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Pomegranates and Myrrh
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by Slyder

"Interesting if a tad unfocused"
4 stars

The debut film from Palestinian director Najwa Najjar, Pomegranates and Myrrh is a quiet and internally emotional drama that succeeds in part by interweaving the daily struggles of the typical Palestinian life in Israel with an engaging tale about courage over adversity, although the dramatic punch falters somewhat in sustaining the climax and denouement of the storyline.

Christian Arab couple Zaid (Ashraf Farah) and Kamar (Yasmine Elmasri) wed amidst the political turmoil that flows underneath the houses and the veins of the Palestinian citizens and the Israeli soldiers patrolling the East Jerusalem separation wall checkpoint. Kamar is a traditional Palestinian folk dancer, while Zaid is an olive oil farmer, and despite some frosty differences between them and their families, they remain truly in love with each other as they settle in Ramallah. However, things for the young family go horribly wrong when for unknown reasons, the Israeli family raid their farm, confiscate a good portion of the farm and take Zaid prisoner falsely accused of throwing a stone at an Israeli soldier. Completely devastated, Kamar tries to pick up the pieces of her life looking for comfort on her family and in-laws as well as in her dancing, especially as the company she dances for receives a boost from Kais (Ali Slimam), a famous dancer/choreographer who happens to return to his native Palestine after being in exile for 20 years.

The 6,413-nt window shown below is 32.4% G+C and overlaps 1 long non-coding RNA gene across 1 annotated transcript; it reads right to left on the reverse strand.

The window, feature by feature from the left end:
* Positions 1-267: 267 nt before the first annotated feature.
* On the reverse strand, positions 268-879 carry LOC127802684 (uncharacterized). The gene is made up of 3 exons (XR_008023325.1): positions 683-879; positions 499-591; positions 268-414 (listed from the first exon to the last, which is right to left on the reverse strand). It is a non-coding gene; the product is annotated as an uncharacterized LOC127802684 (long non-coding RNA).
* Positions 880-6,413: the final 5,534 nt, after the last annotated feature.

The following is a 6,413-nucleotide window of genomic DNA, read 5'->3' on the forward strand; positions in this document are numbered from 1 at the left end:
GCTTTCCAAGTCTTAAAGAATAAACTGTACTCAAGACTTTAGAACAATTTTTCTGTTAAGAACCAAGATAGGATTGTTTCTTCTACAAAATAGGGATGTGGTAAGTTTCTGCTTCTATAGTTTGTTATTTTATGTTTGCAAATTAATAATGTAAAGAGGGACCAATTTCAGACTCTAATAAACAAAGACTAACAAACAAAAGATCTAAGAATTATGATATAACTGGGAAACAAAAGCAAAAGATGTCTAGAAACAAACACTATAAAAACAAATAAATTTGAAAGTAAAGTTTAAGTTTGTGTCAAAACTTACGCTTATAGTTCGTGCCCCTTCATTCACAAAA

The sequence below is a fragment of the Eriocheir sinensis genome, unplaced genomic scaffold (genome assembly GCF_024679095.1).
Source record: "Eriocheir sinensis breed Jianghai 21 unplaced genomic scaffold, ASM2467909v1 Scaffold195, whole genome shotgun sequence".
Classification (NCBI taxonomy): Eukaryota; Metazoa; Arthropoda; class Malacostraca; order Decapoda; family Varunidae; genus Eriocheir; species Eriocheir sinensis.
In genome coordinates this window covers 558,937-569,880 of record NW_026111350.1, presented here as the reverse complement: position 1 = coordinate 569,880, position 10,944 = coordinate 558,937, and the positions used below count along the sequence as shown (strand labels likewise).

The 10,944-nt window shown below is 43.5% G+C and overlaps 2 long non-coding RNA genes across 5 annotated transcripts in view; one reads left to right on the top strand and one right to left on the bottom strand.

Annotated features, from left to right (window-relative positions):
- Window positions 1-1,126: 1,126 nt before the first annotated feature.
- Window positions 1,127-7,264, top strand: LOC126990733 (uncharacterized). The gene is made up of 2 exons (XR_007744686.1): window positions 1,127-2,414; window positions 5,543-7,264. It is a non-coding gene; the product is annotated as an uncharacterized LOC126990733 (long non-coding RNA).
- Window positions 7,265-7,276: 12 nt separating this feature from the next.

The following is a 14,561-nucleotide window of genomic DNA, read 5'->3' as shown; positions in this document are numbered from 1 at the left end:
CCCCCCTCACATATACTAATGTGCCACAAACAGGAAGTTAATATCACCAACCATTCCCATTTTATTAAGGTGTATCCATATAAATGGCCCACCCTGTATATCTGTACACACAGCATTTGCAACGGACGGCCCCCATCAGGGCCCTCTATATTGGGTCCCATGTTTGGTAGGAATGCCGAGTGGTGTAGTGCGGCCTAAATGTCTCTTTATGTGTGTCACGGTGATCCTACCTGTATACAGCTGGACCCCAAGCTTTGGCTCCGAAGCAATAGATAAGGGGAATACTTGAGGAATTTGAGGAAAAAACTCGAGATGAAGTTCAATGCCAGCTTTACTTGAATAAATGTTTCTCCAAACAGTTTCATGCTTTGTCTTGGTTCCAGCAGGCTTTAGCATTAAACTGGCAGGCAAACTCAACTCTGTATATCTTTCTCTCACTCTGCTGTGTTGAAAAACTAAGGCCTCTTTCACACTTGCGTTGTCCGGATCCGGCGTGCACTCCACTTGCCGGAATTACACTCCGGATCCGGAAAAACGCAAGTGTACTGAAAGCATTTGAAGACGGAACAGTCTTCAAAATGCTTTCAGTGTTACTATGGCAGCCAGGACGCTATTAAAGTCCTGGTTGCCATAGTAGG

The film strives for an even flow regarding the filmís political overtones and the story that itís trying to tell. Itís clear that the movie in part uses the medium to show the rather volatile environment in which Palestinians live. The Israeli army can disrupt the lives of people whenever they please patrols in the checkpoints between the Jewish and Arabic provinces, raids, firefights, etc. Thereís a memorable scene in which Kamar and Kais are visiting a pub owner and dear friend Umm Habib (Hiam Abbass) and have to suddenly find shelter in her pub, as a raid strikes right in front of them. As the fighting recedes, Habib goes outside and confronts the Israeli soldiers with anger at how the violence they and others procreate has destroyed the community. While this depiction of the environment cannot be ignored, some people will probably claim bias in favor of the Palestinians as the absence of Hamas is quite glaring. Although the filmís intentions are not completely political, they do tend to work a bit against it by not exploiting certain dramatic scenes more deeply. When the Israeli soldiers show up, the action seems a tad mechanical, and Zaidís interrogation and time in jail are rather shown in small segments that fail to clearly make us understand the motives of the Israelis for detaining him, or the other Arabs. The film is clearly interested in the actions and emotions of Kamar and what she has to go through, but a bit more depth regarding her husbandís imprisonment wouldíve helped the filmís balance even more.